Talks among Republicans in Congress are already underway for another route to split up aid for Israel and Ukraine aid, as the House’s $14.3 billion Israel-only aid proposal is likely to be dead-on-arrival in the Senate, sources told Fox News Digital Wednesday afternoon.
‘We need to come up with a different package to move forward that has the ability to get through the Democrat controlled Senate and signed into law by a president, who is also a Democrat,’ a senate aide told Fox News Digital Wednesday.
‘Some people are concerned about Ukraine. Some people are going about the border. Some people are concerned about money for Hamas,’ an aide said. ‘So, everyone has their own reasons as to why they are concerned about the large package, but it is a pretty evenly split amongst the party.’
House Republicans debuted their version of the emergency bill on Monday giving $14.3 billion in aid to Israel, while cutting into cash President Biden allocated toward the IRS last year.
The 13-page bill would offset the foreign aid by rescinding those funds from the Inflation Reduction Act passed last year. Specifically, it targets part of the $80 billion the package gave to the IRS. The bill mirrors a GOP package introduced by Sens. Roger Marshall, Ted Cruz, JD Vance and Mike Lee in the upper chamber last week, which would also provide $14.3 billion to Israel.
Sen. Rick Scott, R-Fla., — who has been advocating for the aid package to remain separate — supports the House’s bill.
‘We have a Republican-majority House, and what we should be doing as Republican senators is support our Republican majority in the House,’ Scott told Fox News Digital in an interview.
Senate Majority Leader Chuck Schumer, D-N.Y., criticized the House’s bill on the Senate floor Tuesday. Schumer called the package ‘woefully inadequate’ and denounced its offset provisions as ‘poison pills that increase the deficit and help wealthy tax cheats avoid paying their fair share.’
The House’s bill could put Democrats in a tough spot between the political fallout of rejecting Israel aid and the bill’s removal of funds from Biden’s Inflation Reduction Act.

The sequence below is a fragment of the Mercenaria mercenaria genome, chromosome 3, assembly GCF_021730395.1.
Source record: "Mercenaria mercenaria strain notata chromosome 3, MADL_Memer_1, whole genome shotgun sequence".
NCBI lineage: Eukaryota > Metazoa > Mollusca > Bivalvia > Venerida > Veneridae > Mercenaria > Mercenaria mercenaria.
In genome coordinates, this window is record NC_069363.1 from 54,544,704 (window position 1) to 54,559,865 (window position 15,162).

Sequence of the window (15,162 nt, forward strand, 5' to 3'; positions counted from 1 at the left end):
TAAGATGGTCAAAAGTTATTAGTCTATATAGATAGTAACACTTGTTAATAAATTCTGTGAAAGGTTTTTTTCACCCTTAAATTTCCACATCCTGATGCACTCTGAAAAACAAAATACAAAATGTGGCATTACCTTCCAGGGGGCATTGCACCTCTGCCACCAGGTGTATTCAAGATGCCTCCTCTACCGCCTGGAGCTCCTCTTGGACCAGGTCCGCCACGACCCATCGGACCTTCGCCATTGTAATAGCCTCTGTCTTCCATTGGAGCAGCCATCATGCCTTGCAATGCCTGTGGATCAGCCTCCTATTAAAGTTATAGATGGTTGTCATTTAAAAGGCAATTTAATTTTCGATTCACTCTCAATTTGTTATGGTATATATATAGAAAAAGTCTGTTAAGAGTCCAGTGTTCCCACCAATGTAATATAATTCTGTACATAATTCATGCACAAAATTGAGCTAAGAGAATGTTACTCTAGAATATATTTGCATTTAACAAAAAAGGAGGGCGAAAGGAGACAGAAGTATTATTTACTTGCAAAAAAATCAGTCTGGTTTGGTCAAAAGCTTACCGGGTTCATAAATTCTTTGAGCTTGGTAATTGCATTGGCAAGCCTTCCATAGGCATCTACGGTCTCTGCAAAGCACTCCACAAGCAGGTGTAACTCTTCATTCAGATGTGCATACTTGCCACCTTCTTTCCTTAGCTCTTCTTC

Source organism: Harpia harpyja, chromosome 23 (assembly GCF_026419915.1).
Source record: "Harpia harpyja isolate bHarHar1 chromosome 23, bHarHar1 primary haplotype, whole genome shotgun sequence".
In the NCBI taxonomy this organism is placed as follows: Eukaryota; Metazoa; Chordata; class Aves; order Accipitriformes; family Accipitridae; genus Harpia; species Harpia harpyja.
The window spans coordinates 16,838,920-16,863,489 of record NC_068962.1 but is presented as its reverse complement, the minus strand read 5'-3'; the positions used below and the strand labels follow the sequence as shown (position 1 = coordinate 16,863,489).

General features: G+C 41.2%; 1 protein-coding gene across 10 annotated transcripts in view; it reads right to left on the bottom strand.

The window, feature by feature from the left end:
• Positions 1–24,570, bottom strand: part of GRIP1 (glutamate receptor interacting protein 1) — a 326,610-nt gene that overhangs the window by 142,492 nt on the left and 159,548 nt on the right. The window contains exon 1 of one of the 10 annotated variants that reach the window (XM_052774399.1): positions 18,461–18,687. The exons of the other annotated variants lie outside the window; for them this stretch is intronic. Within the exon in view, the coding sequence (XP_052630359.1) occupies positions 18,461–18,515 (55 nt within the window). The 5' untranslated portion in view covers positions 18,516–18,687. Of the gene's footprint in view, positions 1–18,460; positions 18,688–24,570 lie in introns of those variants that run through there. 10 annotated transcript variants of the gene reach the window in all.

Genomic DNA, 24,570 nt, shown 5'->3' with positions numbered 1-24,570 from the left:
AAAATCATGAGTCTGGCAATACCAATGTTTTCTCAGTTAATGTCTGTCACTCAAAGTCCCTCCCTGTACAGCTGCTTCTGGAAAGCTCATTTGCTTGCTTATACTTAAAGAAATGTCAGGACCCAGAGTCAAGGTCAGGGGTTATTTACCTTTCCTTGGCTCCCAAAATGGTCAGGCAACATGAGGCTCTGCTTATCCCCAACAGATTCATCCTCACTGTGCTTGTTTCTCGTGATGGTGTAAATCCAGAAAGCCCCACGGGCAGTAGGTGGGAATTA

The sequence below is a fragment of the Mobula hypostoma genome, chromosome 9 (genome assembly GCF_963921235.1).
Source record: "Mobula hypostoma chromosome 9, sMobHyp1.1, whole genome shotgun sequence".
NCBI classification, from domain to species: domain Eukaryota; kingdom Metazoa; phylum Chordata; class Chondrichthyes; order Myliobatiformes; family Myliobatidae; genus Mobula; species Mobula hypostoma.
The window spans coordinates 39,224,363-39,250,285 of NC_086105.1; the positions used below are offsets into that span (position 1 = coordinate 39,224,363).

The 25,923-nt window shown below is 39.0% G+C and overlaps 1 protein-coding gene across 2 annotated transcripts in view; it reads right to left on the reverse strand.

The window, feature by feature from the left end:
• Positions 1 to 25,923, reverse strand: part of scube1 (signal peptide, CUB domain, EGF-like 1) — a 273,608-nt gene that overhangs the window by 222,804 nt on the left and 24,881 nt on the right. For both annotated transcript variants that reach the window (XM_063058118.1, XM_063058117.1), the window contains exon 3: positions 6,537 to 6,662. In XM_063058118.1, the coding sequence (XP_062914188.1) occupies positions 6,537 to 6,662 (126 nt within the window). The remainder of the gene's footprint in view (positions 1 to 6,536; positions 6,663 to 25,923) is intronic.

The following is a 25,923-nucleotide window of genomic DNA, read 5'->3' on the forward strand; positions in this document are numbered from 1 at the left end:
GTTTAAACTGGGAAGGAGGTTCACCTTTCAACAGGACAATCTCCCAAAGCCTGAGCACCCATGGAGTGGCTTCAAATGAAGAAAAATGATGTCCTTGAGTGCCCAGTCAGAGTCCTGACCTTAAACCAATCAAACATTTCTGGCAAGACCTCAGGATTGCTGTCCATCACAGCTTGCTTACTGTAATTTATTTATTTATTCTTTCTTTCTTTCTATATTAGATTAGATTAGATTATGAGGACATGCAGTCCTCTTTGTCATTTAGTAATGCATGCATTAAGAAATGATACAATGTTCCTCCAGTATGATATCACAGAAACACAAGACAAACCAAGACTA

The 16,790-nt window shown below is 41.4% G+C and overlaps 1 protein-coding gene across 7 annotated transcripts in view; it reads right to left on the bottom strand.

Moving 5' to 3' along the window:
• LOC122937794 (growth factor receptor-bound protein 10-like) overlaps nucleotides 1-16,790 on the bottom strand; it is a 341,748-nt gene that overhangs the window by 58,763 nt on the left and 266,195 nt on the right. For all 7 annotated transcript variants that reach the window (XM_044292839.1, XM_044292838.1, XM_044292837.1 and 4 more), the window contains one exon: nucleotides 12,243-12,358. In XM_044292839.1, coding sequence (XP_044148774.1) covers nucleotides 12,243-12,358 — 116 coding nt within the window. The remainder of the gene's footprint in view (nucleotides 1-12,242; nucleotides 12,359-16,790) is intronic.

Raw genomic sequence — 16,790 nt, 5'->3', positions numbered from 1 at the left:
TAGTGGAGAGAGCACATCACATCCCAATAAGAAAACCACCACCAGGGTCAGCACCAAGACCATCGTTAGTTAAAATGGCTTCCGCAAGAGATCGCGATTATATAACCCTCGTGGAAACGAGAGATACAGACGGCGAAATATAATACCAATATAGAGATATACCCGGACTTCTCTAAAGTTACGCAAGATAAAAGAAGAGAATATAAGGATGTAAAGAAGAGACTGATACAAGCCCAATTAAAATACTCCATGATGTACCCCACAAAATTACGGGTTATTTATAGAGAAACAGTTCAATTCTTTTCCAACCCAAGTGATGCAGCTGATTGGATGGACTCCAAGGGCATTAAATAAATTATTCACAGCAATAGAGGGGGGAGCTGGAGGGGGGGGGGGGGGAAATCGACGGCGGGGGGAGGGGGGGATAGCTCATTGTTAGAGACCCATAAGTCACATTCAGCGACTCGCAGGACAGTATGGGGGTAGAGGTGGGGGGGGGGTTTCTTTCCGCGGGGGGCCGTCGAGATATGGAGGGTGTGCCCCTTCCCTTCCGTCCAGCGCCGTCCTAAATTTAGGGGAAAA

When it comes to the Senate’s version, Scott said he doesn’t think ‘they will have the votes necessary to get the Ukraine aid done’ without stronger border security policies implemented. A number of GOP senators in recent days have been outspoken about their opposition to more federal dollars sent to the border without policy reforms.
‘If we do Ukraine aid, then we do ought to do it in a manner that is tied completely to incrementally giving them the aid as we actually get real border security, which I completely support,’ Scott said. ‘If Chuck Schumer wants to get aid to Ukraine, we’re going to have border security, otherwise, it’s not going to happen.’
Meanwhile, Sen. Minority Leader Mitch McConnell, R-Ky., has been advocating for the package to remain cohesive despite dwindling support for Ukraine within the GOP, calling it a ‘global’ war against countries like Russia, China and Iran who oppose democratic nations.
The total amount requested from Biden is roughly $105 billion. It includes $61.4 billion for Ukraine; $14.3 billion for Israel (with $10.6 billion allocated for military aid); $13.6 billion for ‘border protection’ such as speeding up processing asylum seekers; and significant investments in Indo-Pacific security assistance, totaling around $7.4 billion. Additionally, there’s $9 billion earmarked for humanitarian aid in Ukraine, Israel and Gaza.
Fox News’ Elizabeth Elkind contributed to this report.